Food labels provide the key to unlocking a healthier you.
How many of you find yourself walking into a supermarket with all intentions of making this the healthiest food shop you’ve ever done, only to then find yourself annoyed at trying to understand the food labels on the back of products?
What likely follows is the throwing into the trolley of the cheapest and most eye-catching choices, justified by thoughts like, ‘Why do they make these things so complicated to read anyway?’
Well, the truth is these food labels provide the key to unlocking a healthier you! Using the food label to accurately distinguish between healthy and potentially harmful food and drink products, you can judge products not by their cover but by their true traits. Namely, their macronutrient content.
Here are 4 tips to a healthier food shop:
1. Get to know standard measurements
Firstly, make your comparisons in the 100g column of all products. This provides a standard measurement across the board, i.e. the serve size usually differs in weight per product, which can give you biased interpretations.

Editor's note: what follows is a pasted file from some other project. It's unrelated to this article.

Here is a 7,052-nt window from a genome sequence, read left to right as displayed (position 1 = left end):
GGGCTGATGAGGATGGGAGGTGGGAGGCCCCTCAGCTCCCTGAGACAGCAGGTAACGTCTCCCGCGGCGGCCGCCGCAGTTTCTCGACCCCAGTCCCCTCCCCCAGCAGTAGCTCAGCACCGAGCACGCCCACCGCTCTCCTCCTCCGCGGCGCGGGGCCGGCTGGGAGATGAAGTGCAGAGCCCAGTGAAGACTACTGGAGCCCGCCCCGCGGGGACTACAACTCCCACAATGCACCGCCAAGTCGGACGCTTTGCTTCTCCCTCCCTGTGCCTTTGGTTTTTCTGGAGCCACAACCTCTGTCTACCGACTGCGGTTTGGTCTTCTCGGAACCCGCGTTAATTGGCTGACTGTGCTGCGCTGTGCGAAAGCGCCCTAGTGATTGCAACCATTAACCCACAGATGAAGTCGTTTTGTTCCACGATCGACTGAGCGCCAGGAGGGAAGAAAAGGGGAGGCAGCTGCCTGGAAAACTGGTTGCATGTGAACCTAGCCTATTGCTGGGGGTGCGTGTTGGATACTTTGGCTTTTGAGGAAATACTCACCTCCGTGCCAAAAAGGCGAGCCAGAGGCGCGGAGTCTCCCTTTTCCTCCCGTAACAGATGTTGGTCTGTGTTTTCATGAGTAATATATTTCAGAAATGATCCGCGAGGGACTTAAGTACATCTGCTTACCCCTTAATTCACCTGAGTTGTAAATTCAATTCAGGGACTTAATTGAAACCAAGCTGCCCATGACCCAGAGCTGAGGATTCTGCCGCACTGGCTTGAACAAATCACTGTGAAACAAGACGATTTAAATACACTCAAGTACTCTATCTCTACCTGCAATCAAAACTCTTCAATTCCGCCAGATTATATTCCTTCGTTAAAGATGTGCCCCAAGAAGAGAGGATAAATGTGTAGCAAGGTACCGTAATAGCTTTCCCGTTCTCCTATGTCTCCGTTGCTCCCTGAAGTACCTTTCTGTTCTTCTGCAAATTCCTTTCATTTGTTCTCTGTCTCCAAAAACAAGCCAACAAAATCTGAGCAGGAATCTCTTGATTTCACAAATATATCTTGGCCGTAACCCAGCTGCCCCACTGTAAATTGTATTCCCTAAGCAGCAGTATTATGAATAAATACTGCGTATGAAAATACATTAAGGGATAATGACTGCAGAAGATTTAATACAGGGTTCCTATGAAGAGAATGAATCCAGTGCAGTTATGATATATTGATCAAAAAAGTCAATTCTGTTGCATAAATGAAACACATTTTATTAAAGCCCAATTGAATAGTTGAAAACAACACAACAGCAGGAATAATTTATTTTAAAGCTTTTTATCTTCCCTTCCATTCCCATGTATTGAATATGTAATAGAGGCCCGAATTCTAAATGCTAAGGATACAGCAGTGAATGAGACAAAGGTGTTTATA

2. Assess the fat content
Secondly, assess the total fat content of each product. The aim here is to choose a product that has less than 5g of fat per 100g. The fat macronutrient carries the largest contribution towards total calories/kJ or ‘weight gain’, thus it is a good idea to prioritise this number.
3. Aim for less than 10g of sugar per 100g
Thirdly, assess the sugar content between these products, which are now clearly on trial for a possible pantry selection. Sugar is a subset of the carbohydrate macronutrient, and a major contributor towards diabetes as well as infant behaviour disorders. Thus, aim for less than 10g of sugar per 100g.
4. Choose products with higher protein
The final necessary comparison to make is that of the protein macronutrient. Aim here, of course, to choose the product that has the higher protein reading, because as we all know, protein functions enormously in muscular development, strength, definition, recovery and immunity.
OK team, this year make your food choices align with your goals. Say ‘no’ once in the supermarket, rather than having to say it a thousand times every time you open your fridge or pantry.
Mark Robinson is an Accredited Practising Dietitian, with accompanying undergraduate degrees in exercise science and psychology. His website is healthmanmark.com.